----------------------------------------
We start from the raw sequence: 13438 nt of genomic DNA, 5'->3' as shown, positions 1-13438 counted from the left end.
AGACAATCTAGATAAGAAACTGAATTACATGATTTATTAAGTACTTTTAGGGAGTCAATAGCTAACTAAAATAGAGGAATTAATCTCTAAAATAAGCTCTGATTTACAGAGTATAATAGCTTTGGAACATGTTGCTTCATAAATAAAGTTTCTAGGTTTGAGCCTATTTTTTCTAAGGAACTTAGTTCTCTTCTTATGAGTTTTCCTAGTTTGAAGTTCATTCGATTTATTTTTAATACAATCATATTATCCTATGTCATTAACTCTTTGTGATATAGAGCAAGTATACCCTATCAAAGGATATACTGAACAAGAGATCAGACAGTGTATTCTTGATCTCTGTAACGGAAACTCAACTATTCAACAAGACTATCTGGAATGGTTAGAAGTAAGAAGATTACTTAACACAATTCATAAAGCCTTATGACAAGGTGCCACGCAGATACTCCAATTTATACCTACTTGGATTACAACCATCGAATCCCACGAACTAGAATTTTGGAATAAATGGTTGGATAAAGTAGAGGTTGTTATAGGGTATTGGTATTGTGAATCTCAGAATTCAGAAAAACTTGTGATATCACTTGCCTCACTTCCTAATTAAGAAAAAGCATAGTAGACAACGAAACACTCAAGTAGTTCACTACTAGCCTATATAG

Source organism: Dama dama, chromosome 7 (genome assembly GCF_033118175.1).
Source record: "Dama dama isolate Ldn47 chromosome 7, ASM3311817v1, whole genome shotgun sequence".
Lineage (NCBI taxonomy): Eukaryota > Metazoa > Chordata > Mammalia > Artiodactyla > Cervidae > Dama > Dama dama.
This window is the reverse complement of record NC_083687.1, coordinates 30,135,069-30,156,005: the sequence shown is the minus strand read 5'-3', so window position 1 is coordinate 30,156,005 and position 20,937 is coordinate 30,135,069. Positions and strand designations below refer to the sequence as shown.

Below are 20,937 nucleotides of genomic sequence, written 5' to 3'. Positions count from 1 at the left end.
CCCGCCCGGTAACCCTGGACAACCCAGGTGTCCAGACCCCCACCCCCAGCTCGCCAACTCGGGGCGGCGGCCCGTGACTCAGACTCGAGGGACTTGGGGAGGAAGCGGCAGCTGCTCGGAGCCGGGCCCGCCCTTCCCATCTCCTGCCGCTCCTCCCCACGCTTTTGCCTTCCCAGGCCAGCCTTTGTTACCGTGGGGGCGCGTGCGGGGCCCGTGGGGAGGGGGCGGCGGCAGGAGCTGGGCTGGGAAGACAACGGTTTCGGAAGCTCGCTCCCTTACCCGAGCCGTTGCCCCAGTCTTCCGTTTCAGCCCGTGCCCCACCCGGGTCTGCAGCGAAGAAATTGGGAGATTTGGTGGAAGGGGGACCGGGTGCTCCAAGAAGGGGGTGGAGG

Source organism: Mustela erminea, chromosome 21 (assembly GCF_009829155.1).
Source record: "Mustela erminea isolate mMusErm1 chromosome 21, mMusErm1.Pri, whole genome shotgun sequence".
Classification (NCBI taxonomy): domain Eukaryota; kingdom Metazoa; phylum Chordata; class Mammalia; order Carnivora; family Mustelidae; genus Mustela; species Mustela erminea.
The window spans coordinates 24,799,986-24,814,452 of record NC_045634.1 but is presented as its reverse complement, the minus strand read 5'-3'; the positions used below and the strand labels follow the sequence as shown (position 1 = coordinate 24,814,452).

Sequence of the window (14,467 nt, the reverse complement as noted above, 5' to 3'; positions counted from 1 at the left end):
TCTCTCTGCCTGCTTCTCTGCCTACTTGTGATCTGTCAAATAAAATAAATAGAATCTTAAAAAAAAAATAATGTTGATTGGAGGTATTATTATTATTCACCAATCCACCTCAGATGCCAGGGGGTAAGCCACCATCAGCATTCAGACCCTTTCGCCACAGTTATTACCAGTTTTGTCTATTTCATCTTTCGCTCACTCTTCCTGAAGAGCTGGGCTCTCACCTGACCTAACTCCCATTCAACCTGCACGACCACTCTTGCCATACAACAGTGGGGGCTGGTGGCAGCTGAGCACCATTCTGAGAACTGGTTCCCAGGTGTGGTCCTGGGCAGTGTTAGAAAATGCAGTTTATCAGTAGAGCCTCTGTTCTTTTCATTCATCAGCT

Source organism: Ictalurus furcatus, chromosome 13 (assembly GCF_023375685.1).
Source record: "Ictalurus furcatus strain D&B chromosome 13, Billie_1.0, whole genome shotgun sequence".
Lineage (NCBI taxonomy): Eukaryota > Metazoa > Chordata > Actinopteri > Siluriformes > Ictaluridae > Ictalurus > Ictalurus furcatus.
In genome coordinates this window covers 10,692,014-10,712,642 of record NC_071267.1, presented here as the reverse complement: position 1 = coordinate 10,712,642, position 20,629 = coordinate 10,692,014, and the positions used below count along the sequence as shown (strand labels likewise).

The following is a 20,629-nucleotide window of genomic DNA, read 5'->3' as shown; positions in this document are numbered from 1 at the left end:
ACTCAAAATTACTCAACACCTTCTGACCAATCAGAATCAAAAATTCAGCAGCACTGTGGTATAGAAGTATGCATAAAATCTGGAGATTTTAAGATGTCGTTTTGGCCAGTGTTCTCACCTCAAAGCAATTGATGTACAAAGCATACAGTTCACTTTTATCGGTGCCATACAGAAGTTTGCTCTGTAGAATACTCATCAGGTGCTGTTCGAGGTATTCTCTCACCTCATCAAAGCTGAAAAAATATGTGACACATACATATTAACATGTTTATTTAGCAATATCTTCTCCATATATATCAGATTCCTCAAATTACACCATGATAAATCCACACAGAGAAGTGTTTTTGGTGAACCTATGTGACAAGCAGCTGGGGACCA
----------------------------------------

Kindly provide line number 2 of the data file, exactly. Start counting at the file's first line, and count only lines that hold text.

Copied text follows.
AGACAATCTAGATAAGAAACTGAATTACATGATTTATTAAGTACTTTTAGGGAGTCAATAGCTAACTAAAATAGAGGAATTAATCTCTAAAATAAGCTCTGATTTACAGAGTATAATAGCTTTGGAACATGTTGCTTCATAAATAAAGTTTCTAGGTTTGAGCCTATTTTTTCTAAGGAACTTAGTTCTCTTCTTATGAGTTTTCCTAGTTTGAAGTTCATTCGATTTATTTTTAATACAATCATATTATCCTATGTCATTAACTCTTTGTGATATAGAGCAAGTATACCCTATCAAAGGATATACTGAACAAGAGATCAGACAGTGTATTCTTGATCTCTGTAACGGAAACTCAACTATTCAACAAGACTATCTGGAATGGTTAGAAGTAAGAAGATTACTTAACACAATTCATAAAGCCTTATGACAAGGTGCCACGCAGATACTCCAATTTATACCTACTTGGATTACAACCATCGAATCCCACGAACTAGAATTTTGGAATAAATGGTTGGATAAAGTAGAGGTTGTTATAGGGTATTGGTATTGTGAATCTCAGAATTCAGAAAAACTTGTGATATCACTTGCCTCACTTCCTAATTAAGAAAAAGCATAGTAGACAACGAAACACTCAAGTAGTTCACTACTAGCCTATATAG